Despite making up 52% of the LGBTQ+ community, bisexual people often go unrecognized in modern history and media. To celebrate Bisexual Pride Day and the inclusive Bi+ Week of September 23, this feature highlights prominent bisexual influencers and events throughout history.
two genders, typically people of the same gender and of a different gender. Pansexual is sexual attraction to all genders. Polysexual is sexual attraction to most genders. Being any of these labels does not mean the individual experiences attraction to these genders equally: homoflexible (being mostly attracted to people of the same gender) and heteroflexible (being mostly attracted to people of a different gender) also exist, but these terms are not required in one’s sexual identity. Queer, questioning, bicurious, fluid, non-monosexual, and a variety of other labels can also be included in the bi+ umbrella if the individual using those labels chooses to include themselves. It’s also important to note that “sexual” can be replaced with “romantic” in any of these cases, and that one’s sexual attraction and romantic attraction do not have to match! Regardless of which label an individual chooses to use or not use, they are still a valid member of the bisexual+ community.
Richard von Kraft-Ebing first used the term “bisexual” (1892) to describe people who have sex with same-sex and different-sex partners. While this provided a word for the identity, bisexuality was still not commonly discussed throughout the early 20th century. The Stonewall Riots (1969) were a major turning point in the LGBTQ movement as a whole. However, before Stonewall there were only two prominent events in the bisexual community: the first documented appearance of bisexual characters in a United States film (1914) and the first official recognition of a gay student group, Stephen Donaldson’s Student Homophile League at Columbia University (1967).
In working towards visibility for the LGBTQ community, bisexuals have played a prominent role in organization of media representation. Brenda Howard is known as the “Mother of Pride” for coordinating the first pride march after Stonewall (1970), and Bill Beasley organized the first Los Angeles Gay Pride March (1972) to provide a community for the large gay population in California.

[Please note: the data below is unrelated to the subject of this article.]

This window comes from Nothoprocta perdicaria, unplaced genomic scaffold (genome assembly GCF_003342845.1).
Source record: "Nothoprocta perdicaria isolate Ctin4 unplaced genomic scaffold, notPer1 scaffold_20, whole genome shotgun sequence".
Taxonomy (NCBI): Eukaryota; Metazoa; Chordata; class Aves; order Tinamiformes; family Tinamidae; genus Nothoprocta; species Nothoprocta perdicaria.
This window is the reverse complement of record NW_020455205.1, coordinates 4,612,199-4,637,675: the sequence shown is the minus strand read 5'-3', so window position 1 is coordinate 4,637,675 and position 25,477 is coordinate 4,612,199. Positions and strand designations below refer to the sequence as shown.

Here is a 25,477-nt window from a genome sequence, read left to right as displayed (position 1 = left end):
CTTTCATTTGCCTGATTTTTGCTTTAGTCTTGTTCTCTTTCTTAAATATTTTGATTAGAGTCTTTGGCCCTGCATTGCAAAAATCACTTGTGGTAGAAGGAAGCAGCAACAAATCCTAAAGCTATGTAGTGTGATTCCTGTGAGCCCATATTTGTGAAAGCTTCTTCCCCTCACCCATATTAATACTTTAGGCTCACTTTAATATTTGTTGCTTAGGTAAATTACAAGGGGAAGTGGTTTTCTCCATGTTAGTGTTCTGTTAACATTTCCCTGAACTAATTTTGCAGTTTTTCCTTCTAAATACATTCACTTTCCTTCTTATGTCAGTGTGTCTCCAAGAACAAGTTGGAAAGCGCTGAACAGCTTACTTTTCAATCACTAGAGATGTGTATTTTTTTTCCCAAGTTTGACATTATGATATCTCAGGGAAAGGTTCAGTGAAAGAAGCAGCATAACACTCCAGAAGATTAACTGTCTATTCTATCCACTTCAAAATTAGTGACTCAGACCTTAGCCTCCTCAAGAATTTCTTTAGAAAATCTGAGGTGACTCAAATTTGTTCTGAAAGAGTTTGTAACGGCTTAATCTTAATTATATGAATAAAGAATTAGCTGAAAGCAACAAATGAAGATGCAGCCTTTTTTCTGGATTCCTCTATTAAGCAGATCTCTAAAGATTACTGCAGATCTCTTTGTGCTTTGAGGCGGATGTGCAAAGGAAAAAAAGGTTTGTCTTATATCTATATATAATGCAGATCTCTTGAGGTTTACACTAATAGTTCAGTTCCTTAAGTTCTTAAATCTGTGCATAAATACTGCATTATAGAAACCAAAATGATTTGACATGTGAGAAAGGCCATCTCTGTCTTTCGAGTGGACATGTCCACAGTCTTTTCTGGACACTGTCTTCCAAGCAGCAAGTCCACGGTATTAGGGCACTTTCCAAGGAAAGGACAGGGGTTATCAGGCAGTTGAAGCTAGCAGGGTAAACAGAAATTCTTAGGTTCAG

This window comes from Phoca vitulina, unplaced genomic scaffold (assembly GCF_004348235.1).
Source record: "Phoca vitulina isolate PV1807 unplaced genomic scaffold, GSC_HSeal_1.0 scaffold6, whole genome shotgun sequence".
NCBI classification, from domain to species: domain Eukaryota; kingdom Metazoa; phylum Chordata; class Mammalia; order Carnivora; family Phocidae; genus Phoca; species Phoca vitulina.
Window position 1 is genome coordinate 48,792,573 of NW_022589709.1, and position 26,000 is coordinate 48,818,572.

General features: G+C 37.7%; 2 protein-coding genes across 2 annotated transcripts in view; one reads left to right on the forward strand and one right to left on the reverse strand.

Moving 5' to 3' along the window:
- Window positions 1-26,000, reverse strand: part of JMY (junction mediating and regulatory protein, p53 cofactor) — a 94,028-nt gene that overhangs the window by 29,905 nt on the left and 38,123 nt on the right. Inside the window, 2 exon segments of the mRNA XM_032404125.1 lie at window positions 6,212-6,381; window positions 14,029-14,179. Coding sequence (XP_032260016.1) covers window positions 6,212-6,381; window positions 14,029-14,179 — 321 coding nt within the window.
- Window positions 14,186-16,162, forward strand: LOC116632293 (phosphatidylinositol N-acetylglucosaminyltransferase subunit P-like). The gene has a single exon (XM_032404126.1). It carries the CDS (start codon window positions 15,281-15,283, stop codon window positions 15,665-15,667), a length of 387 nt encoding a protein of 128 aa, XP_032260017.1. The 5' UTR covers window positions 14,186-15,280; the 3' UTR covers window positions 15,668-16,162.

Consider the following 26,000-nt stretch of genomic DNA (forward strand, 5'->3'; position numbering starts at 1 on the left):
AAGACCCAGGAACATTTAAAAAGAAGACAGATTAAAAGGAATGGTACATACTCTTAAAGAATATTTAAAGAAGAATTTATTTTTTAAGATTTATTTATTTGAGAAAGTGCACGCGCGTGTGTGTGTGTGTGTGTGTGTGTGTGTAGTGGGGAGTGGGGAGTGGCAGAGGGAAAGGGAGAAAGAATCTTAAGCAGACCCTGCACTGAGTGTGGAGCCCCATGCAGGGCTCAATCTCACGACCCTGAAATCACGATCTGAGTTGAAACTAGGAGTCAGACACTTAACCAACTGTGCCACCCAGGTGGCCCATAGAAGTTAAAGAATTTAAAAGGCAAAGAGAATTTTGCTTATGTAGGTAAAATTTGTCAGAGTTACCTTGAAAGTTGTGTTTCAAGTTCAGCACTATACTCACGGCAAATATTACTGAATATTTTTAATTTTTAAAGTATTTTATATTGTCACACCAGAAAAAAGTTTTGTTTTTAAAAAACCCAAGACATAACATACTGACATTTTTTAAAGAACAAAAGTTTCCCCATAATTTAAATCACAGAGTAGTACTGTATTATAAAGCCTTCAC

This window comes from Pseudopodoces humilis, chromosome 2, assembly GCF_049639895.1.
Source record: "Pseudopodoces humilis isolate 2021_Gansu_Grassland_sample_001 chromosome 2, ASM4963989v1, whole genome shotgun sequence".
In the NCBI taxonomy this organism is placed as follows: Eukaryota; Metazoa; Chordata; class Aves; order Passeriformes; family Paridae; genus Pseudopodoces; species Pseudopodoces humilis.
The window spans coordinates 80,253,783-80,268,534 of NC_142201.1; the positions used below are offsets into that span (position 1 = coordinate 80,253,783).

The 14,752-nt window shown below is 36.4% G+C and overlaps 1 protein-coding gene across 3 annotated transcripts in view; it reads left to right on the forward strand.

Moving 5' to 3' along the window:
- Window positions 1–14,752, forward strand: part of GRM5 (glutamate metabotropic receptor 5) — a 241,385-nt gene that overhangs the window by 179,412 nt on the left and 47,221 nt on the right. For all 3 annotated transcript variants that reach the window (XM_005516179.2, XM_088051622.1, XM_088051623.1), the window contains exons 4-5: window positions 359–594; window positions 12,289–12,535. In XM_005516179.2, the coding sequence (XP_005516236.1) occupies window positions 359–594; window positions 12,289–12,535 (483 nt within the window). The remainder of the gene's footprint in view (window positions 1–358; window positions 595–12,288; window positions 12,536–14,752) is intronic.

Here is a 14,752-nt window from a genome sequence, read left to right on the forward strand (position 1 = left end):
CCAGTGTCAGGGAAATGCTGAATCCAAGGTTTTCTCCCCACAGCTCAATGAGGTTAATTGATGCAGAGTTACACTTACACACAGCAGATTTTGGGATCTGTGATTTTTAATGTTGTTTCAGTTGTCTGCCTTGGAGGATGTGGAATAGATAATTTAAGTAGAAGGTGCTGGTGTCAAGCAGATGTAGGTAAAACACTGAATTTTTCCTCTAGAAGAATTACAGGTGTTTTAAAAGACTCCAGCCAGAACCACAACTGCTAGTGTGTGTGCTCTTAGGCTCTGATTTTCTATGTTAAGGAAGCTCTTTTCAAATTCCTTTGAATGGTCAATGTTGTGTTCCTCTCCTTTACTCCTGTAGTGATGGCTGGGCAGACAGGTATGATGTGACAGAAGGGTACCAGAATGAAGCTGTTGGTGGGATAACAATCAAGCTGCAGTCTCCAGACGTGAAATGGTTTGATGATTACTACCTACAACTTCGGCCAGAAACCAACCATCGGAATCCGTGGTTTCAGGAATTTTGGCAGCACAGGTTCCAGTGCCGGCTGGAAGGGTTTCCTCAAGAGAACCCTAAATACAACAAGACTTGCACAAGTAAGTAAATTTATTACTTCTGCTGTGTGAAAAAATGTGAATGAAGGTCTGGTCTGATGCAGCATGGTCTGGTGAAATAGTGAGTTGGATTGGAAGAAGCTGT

This increased visibility led to the formation of multiple groups centered around issues of bisexuality. These include the Quaker Committee of Friends on Bisexuality (1972), Dr. Fritz Klein’s Bisexual Forum in New York City (1974), the first bisexual network and newsletter from the Boston Bisexual Women’s Network (1983), and BiPOL, the first bisexual political organization (1983). These organizations and the individual activists within them helped to create a true community that could promote bisexual issues on the national level. They held events like the first bisexual rights rally at the Democratic National Convention (1984), the first regional bisexual conference in Connecticut (1984), and the first BiCon UK (1984).
In the midst of the AIDS epidemic, the bisexual community faced extreme backlash from both the LGBTQ+ and heterosexual communities as they were blamed for spreading HIV to the straight population (1980s). Despite this turbulent point in history, bisexual pride surged in the 1990s: Michael Page designed and unveiled the bisexual flag (1998) and Wendy Curry, Michael Page, and Gigi Raven Wilbur created Bi Visibility Day (1999).
The 2000s has allowed for even more inclusivity within the bisexual+ community with Debra Kolodny’s first anthology for bisexual people of faith (2000) and the first Bi People of Color Summit from Angel Fabian and Penelope Williams (2003). Kyrsten Sinema also became the first openly bisexual person elected to Congress (2012), the Bisexual Resource Center declared the first Bisexual Health Awareness Month in March (2014), and BiNet USA established the first Bisexual Awareness Week during the same week as Celebrate Bisexuality Day (2014).
Bisexual people can and will continue to work towards equality as we form true communities around our shared identity. We have faced many challenges over the years, but taking a look back at our history, there’s a lot to celebrate.